Where molecular biology meets mathematics:

Identification of a new regulator of liver development


During development of the liver, cells progressively acquire all the properties that are specific to the organ. For instance, foetal liver cells are initially unable to produce glucose, but they acquire this capacity around birth. Similarly, the ducts which eliminate bile are formed in foetal liver but their structure reaches maturity only around birth.

Céline Demarez in the team of Frédéric Lemaigre now found that microRNA-337 is an important regulator of liver development. MicroRNA-337 controls maturation of hepatocytes and cholangiocytes, which are the cells exerting the liver's metabolic functions and which delineate the bile ducts, respectively.

MicroRNA-337 was found to belong to a network of genes which collectively control liver development. MicroRNA molecules are small non-coding RNA's that fine-tune the levels of proteins in a cell. They do this by restraining the translation of mRNA molecules into proteins.

Claude Gérard, an expert in mathematical modelling in the group of Frédéric Lemaigre, used computational tools to predict how microRNA-337 influences the gene network and controls liver development. Experiments with transgenic mice then confirmed the mathematical predictions.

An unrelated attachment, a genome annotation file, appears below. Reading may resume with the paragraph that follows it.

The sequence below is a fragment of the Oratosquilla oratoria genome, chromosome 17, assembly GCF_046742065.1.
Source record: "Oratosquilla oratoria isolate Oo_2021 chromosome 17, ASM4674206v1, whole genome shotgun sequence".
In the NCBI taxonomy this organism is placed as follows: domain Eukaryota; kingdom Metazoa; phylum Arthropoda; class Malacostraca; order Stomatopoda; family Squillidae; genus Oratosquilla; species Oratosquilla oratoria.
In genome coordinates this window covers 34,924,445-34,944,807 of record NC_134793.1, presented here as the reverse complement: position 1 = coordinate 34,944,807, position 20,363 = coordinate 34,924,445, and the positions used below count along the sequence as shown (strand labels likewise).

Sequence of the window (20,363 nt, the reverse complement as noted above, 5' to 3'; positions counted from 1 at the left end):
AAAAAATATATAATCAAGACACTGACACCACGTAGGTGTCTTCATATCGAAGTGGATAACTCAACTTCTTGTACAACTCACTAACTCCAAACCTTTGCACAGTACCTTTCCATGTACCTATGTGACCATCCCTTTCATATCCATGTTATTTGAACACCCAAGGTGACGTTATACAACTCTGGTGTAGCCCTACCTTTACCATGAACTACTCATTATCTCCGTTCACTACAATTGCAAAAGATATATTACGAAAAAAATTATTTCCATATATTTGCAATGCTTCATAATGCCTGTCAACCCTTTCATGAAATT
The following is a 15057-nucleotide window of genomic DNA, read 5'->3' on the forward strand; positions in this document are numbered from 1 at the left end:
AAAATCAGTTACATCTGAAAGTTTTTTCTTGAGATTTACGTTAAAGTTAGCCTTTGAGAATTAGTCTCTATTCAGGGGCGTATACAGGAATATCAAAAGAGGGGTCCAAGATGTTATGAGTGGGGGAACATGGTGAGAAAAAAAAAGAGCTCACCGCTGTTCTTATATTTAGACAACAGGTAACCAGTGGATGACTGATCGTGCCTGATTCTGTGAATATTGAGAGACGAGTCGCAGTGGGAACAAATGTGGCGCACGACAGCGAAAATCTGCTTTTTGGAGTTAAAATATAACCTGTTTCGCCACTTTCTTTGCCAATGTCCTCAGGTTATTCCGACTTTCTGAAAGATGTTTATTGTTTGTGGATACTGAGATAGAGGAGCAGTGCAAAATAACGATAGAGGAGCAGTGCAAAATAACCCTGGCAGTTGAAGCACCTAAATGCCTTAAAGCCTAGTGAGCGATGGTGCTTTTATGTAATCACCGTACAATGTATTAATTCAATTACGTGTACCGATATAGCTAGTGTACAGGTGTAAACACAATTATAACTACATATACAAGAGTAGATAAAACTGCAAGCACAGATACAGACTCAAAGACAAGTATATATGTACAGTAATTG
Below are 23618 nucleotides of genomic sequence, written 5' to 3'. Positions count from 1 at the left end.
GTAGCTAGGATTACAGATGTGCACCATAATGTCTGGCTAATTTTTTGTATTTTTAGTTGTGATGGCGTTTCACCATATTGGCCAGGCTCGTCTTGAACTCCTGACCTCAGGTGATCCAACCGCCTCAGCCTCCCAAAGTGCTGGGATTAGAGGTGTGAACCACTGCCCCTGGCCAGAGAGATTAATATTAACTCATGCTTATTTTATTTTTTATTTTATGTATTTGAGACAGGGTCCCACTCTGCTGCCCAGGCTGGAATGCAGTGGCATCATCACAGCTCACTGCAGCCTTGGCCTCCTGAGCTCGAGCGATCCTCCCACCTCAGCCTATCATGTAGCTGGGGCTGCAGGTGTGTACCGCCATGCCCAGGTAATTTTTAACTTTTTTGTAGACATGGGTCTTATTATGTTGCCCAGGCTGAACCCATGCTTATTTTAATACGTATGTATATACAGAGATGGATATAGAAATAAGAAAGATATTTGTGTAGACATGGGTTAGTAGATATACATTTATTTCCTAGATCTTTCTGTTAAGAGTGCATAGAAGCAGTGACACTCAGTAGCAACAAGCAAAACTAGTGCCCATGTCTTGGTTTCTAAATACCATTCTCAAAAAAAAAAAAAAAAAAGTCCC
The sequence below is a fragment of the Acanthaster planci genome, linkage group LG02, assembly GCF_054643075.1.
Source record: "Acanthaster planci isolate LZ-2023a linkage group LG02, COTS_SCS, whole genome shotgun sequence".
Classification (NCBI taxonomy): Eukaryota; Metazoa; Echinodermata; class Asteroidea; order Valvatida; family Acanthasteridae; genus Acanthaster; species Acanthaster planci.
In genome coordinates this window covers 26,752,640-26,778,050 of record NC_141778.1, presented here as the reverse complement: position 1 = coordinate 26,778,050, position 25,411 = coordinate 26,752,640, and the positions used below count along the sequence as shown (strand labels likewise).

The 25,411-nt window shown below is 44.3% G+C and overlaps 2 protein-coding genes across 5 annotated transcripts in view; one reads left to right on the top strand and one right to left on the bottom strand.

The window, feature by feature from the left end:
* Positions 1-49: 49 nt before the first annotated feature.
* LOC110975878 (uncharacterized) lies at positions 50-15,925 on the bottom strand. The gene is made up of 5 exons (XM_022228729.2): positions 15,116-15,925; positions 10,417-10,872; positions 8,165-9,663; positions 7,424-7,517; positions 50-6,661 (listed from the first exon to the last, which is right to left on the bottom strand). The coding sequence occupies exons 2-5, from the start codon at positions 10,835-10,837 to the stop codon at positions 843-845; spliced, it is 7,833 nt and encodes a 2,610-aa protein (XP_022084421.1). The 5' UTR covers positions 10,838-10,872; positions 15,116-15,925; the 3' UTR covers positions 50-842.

The work is important for scientists producing liver cells in culture dishes for therapy of liver diseases. Fine-tuning protein expression is indeed necessary for production of safe and high quality cells for therapy.  The work also illustrates the power of mathematical predictions as a tool to help designing successfull experiments.



More information

MiR-337-3p controls hepatobiliary gene expression and transcriptional dynamics during hepatic cell differentiation

Demarez Céline, Gérard Claude, Cordi Sabine, Poncy Alexis, Achouri Younes, Dauguet Nicolas, Rosa David A., Gunning Patrick T., Manfroid Isabelle, Lemaigre Frédéric P.

Hepatology. 2017; doi: 10.1002/hep.29475 (ahead of print)


Prof. Lemaigre - website: Hepatic and pancreatic cell differentiation in health and disease